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Bride of Windows

See the demo page for the finished version of the code.

Setting Up Event Handling

In order for the windows to respond to user actions, several of the components need to capture and process the appropriate events. First the window frame (the outermost window DIV) is set to capture various mouse events so the window can be resized by dragging it.

  // Set up events.

  this.frame.parentWindow = this;
  this.frame.onmouseover  = winResizeCursorSet;
  this.frame.onmousemove  = winResizeCursorSet;
  this.frame.onmouseout   = winResizeCursorRestore;
  this.frame.onmousedown  = winResizeDragStart;

Then the title bar element is set up for mouse events so the window can be moved by dragging it.

  this.titleBar.parentWindow = this;
  this.titleBar.onmousedown  = winMoveDragStart;
  this.titleBar.onmouseup    = winMoveDragStop;

The client area is set up for the onclick event so that the user can make the window active by clicking on it.

  this.clientArea.parentWindow = this;
  this.clientArea.onclick      = winClientAreaClick;

Note that a user-defined property called parentWindow is assigned to each of these elements. This is done so the event handler functions can easily reference the actual window object itself rather than just the object that fired the event.

This is also seen in the HTML code for the window buttons image maps. Recall that each AREA has an onclick event handler set which refers to the area's parentWindow.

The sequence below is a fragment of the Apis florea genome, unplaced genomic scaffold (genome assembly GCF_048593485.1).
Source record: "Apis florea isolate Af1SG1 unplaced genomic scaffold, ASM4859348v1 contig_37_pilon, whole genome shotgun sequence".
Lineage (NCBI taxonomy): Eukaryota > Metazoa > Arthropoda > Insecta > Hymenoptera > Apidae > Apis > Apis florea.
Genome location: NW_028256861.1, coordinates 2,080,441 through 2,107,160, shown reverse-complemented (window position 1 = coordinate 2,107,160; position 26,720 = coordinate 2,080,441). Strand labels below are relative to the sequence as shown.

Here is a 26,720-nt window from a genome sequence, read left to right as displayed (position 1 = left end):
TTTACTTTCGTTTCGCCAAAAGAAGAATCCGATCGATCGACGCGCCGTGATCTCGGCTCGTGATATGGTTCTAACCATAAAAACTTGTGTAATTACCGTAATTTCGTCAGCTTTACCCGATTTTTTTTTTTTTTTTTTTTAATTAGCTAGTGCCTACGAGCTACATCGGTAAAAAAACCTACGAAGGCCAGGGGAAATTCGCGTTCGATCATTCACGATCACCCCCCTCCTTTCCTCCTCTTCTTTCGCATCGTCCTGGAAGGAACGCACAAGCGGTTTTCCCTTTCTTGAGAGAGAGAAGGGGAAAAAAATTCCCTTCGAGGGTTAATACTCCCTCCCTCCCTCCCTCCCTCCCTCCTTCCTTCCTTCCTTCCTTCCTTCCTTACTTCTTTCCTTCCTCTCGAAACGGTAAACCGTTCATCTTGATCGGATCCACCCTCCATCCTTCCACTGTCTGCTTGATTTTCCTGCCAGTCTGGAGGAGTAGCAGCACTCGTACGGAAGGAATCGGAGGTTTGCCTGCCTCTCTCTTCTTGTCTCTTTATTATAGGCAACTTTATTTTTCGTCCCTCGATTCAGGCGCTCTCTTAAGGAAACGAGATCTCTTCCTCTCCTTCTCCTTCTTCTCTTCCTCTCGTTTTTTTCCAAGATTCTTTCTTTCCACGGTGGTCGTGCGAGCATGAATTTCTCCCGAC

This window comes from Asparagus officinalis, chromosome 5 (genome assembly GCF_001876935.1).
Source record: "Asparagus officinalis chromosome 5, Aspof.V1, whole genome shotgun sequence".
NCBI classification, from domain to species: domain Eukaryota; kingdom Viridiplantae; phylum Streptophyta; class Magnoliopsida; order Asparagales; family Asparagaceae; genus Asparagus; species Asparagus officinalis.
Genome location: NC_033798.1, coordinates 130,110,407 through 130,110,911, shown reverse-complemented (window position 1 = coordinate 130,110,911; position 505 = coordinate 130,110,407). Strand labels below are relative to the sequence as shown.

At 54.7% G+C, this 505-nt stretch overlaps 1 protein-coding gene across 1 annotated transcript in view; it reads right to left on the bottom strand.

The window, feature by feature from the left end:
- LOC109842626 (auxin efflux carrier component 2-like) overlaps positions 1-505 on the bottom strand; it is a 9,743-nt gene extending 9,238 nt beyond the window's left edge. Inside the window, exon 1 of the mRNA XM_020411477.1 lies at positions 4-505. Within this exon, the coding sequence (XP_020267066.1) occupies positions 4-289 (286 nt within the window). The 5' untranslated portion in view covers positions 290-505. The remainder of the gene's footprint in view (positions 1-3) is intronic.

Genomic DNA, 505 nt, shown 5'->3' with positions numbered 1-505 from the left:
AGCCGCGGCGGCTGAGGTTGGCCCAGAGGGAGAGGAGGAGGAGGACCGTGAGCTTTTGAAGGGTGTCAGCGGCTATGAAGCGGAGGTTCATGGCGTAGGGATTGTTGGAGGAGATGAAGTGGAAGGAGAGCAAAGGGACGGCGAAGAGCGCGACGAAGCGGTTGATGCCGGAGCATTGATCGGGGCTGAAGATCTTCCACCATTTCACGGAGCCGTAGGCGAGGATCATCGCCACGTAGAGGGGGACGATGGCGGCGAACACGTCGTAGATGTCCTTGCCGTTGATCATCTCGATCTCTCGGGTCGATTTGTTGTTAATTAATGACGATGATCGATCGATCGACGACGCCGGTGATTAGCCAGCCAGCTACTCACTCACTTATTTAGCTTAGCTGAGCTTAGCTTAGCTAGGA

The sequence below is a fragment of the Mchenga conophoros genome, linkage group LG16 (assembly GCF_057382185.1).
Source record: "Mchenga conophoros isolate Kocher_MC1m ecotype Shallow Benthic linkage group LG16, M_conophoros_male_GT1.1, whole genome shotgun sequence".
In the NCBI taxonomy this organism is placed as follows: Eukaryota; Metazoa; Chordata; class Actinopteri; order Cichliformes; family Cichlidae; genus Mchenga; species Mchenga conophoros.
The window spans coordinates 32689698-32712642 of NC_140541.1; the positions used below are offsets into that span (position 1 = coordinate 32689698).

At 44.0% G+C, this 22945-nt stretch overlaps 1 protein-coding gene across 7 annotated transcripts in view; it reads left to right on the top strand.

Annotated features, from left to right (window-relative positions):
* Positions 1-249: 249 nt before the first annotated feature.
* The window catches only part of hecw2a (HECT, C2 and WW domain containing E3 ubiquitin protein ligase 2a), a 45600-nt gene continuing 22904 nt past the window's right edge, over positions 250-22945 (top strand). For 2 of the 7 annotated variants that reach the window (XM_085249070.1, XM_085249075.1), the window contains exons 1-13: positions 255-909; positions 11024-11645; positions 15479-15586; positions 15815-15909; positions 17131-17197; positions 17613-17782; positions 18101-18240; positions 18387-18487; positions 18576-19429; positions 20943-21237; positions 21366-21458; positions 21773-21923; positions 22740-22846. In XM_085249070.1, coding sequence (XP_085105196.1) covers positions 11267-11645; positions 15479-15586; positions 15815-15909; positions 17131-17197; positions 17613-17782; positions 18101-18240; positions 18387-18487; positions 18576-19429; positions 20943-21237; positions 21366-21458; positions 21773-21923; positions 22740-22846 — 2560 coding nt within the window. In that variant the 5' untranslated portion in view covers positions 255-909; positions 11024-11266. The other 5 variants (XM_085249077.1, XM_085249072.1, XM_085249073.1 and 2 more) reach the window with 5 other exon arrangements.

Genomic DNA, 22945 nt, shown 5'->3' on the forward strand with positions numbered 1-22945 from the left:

<area shape="rect" coords="0,0,13,13" href=""  alt="" title="Minimize"
      onclick="this.parentWindow.minimize();return false;">
  <area shape="rect" coords="14,0,27,13" href="" alt="" title="Restore"
      onclick="this.parentWindow.restore();return false;">
  <area shape="rect" coords="28,0,41,13" href="" alt="" title="Close"
      onclick="this.parentWindow.close();return false;">

This reference is actually set in the Window() function using the following code.

  for (i = 0; i < this.titleBarMap.childNodes.length; i++)
    if (this.titleBarMap.childNodes[i].tagName == "AREA")
      this.titleBarMap.childNodes[i].parentWindow = this;

Again, adding this property to each AREA element object makes it easy for the corresponding event handler to identify the window it belongs to.

Window Sizing and Display

The next section of the initialization code sets up some values to be used when resizing the window and also fixes some potential display problems.

Initially, each window's size is defined by the width style set on its frame and the height style set on its client area. To change the window dimensions, the code will simply changes these two values. All the other window elements should adjust accordingly.

However, there are a couple of situations where the window may not display as expected. The actual appearance depends on the browser but the situations have the same root cause.

First, if the title bar text is too long to fit within the width set by the frame, it will either spill over (Netscape) or cause the frame to appear wider than it should be (Internet Explorer). To avoid this, we may need to set an explicit width on the title bar text's element, forcing the browser to clip the text.

The second situation affects only Internet Explorer. Recall that the client area element has a style setting of overflow:auto. So if its content is too wide or too long to fit the available space, it should clip it to fit that space and add scroll bars as necessary.

The client area has an explicit height set for it, so vertical clipping and scrolling works as expected. But it does not have an explicit width set. With IE, if the content of the client area is too wide to fit in the space provided by the window frame, it will simply widen the client area (and, consequently, the window frame) to fit the content without clipping. Again, this can be avoided by setting an explicit width on the client area element.